September 27, 2015--I have been so privileged to watch Charlotte Dujardin in person at several competitions, including the 2012 Olympics (she won), the 2014 World Equestrian Games (she won) and this year's Reem Acra World Cup Finals (she won).
There's nothing like being ringside for the performances of a superstar, but I think I was more fascinated by her ability today, watching her dressed informally and riding a borrowed horse for a master class on her training techniques.
It was a great way to wrap up the second Rolex Central Park Horse Show. It's always fun to applaud winners, yet being able to watch and listen to a winner explain how she does it is a valuable learning experience that we can carry home.
The intricacies of piaffe and passage are probably beyond most of us and our horses (it's okay to admit it) but the precepts that Charlotte employs to help her reach her elevated destination are things we can all put to use.
Unlike some dressage trainers who never turn out their horses or take them on the trails, I was impressed to hear that "hacking out" (as the British say) is a part of the routine two days a week at the barn where Charlotte rides with her mentor, Carl Hester, who was winning in Saumur, France, and couldn't be with her. The horses train four days and always have Sunday off to loll in the pasture.
Renaissance Time, the horse Charlotte rode to great effect in the freestyle, was borrowed from Canadian Evi Strasser after it was determined her equine partner, Valegro, wouldn't be coming as planned after a strenuous outing in August's European Championships.
How lucky is Evi? She is going to Dressage at Devon this week on a horse schooled by the world's number one dressage rider.
I knew U.S. dressage coach Robert Dover had something to do with Charlotte getting the ride on this gray 12-year-old Oldenburg. Watch him recount how it happened.
Renaissance Tyme is not an easy ride. He's a high-energy horse, very strong. But while working him, Charlotte intimated that she might like to take him back to England. She obviously enjoys a challenge, though Renaissance Tyme met his match in her persistance.
There was a lively moment during the presentation when the horse couldn't contain himself and decided he'd try a few airs above the ground. Unruffled, Charlotte stuck with him and continued as if nothing had happened.
She did emphasize that if a horse makes a mistake, it's important to correct him and move on. Bad habits should not be allowed to linger.
"If they make a bad transition at home, they will make a bad transition in the arena," she pointed out.
And she doesn't like people who blame the horse for an error, saying "he did that." He did it, she said, "because you let him."
Charlotte also emphasized, "It's important you work with a horse, not against him." Think about that.
She had a lot of technical pointers, including schooling flying changes with Renaissance Tyme only along the wall of the arena (never across the diagonal) to keep him straight.
Dressage Today is planning a more in-depth story on Charlotte's master class. Keep an eye out for it in a few months.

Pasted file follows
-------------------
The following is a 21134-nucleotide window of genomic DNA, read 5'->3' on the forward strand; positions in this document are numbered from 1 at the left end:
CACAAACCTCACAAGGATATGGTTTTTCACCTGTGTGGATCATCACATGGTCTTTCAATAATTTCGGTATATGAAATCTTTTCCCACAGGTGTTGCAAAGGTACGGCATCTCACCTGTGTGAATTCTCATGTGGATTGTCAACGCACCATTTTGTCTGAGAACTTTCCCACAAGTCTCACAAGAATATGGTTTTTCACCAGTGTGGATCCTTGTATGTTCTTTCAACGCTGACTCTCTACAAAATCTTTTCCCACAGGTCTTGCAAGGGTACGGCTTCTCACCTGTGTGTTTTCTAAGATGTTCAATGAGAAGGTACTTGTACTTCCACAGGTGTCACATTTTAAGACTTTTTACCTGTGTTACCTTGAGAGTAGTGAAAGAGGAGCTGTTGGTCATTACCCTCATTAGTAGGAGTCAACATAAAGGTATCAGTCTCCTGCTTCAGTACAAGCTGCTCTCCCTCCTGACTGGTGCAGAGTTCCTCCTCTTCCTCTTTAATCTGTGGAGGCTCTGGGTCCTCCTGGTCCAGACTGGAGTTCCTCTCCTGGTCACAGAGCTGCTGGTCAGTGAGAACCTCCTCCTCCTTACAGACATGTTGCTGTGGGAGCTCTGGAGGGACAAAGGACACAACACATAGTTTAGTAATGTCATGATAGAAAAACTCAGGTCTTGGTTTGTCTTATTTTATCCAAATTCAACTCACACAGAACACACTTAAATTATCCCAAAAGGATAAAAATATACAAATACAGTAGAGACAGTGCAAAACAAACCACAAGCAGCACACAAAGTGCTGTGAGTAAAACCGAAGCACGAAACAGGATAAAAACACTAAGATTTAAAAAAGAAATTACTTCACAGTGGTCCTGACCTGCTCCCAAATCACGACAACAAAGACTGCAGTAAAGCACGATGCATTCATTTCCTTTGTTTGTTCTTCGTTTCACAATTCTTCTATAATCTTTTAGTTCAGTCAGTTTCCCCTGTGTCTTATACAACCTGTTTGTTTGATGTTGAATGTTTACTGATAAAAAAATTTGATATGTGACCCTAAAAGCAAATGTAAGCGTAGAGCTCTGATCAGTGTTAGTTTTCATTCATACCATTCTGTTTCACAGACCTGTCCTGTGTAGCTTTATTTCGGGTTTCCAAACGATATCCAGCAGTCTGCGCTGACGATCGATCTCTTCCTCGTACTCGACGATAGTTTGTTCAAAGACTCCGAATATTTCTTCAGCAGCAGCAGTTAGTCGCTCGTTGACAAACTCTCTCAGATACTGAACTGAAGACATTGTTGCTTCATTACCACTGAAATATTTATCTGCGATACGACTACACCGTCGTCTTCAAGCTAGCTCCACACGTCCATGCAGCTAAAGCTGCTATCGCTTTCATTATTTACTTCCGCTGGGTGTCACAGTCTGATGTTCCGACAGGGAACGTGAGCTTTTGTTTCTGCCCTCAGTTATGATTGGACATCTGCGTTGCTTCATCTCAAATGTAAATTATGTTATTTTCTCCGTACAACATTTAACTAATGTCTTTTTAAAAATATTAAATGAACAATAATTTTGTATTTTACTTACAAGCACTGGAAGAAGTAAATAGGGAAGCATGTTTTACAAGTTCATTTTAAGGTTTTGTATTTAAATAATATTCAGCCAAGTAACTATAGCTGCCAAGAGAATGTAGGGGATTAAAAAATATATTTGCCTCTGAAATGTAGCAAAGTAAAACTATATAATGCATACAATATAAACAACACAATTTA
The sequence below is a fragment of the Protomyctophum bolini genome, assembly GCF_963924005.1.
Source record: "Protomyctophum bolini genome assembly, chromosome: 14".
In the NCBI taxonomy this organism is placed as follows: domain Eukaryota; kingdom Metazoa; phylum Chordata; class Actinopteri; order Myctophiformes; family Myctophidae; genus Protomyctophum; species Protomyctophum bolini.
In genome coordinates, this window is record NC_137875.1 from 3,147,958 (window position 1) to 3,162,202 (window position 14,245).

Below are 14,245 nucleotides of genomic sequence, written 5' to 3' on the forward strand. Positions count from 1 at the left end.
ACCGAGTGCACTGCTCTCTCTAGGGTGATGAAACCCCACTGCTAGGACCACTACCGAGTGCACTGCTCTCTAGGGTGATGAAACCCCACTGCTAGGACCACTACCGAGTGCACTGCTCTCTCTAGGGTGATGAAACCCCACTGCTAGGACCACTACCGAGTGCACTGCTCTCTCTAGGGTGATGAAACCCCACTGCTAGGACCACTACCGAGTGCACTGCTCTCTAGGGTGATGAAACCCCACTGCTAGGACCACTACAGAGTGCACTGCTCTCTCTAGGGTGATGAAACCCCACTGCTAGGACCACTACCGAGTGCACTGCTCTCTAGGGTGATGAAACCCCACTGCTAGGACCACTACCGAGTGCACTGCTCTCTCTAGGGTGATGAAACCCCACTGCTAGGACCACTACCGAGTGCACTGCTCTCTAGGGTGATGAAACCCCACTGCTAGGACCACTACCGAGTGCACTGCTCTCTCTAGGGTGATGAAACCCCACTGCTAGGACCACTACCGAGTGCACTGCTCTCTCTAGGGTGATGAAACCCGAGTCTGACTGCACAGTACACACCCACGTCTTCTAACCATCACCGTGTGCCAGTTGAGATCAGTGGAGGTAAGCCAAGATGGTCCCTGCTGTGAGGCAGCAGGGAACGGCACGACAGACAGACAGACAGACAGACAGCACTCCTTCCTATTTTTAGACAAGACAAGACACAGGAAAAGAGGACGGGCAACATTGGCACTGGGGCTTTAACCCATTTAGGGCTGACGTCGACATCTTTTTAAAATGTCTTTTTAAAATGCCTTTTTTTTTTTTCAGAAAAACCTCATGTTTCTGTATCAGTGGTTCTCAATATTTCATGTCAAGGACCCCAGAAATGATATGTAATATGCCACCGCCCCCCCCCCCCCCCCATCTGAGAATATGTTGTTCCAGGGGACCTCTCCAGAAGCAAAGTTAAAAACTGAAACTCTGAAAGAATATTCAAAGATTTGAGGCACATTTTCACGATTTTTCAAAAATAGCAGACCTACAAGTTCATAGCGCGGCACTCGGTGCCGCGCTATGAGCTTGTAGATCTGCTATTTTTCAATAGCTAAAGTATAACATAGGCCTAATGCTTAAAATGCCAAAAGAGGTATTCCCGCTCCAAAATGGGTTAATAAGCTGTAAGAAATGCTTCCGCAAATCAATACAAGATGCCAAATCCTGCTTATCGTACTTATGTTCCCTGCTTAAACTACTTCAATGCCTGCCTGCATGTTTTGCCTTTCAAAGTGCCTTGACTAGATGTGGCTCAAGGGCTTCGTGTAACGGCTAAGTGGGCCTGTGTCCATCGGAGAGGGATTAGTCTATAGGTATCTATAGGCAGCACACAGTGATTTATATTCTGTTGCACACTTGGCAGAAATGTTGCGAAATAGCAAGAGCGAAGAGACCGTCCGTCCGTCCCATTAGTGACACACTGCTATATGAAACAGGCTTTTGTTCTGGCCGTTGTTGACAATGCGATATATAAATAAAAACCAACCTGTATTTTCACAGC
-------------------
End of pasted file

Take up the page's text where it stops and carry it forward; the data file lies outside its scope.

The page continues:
Charlotte's program drew a pretty decent crowd for the afternoon, considering there was only a few weeks notice that she would be giving the class. This show is in the right place. The exhibitors love it and it had a good amount of spectators throughout its five-day run.
It persevered through the pope's presence in the park on Friday, with the attendant crowds, barricades and security. Happily, a big Beyonce concert in the park last night didn't affect the show at all, and her tunes didn't drift over and mess with the dressage riders' freestyle music.
For those of us leaving after the show, however, the United Nations General Assembly was another story. The traffic jams didn't cease when the Pope departed. The East Side in midtown was a total mess of wall-to-wall traffic and the police looked as if they'd been sent across town after the Pope detail to watch out for the delegations from across the globe. No point in getting a cab; you'd just pay to sit in traffic. And barricades along many sidewalks prompted pedestrian re-routing.
New York is a tough place to put on a horse show. I talked about that with Michael Stone, Mark Bellissimo's right-hand man and the president of Equestrian Sport Productions.
The organization seems to have thought of everything. In case of rain, they had covers all set to go over the stands, but due to space limitations, they kept them at the Central Park Zoo. This time, though, there was no need for them.
The show was blessed (don't forget, the Pope was visiting) with wonderful weather in a scenic location like no other. It's nice to have something different on the schedule. There are times when I think the season gets a little predictable, and we tend to do the same things every year, year after year.
It takes innovators like Mark and his crew to do something different and continue to grow the sport. Congratulations to them.
I'm headed to Dressage at Devon next weekend and I'll keep an eye on what Renaissance Tyme does there. Look for an update in my postcard. Meanwhile, be sure to go to facebook.com/practicalhorseman and facebook.com/dressagetoday for more photos of the show.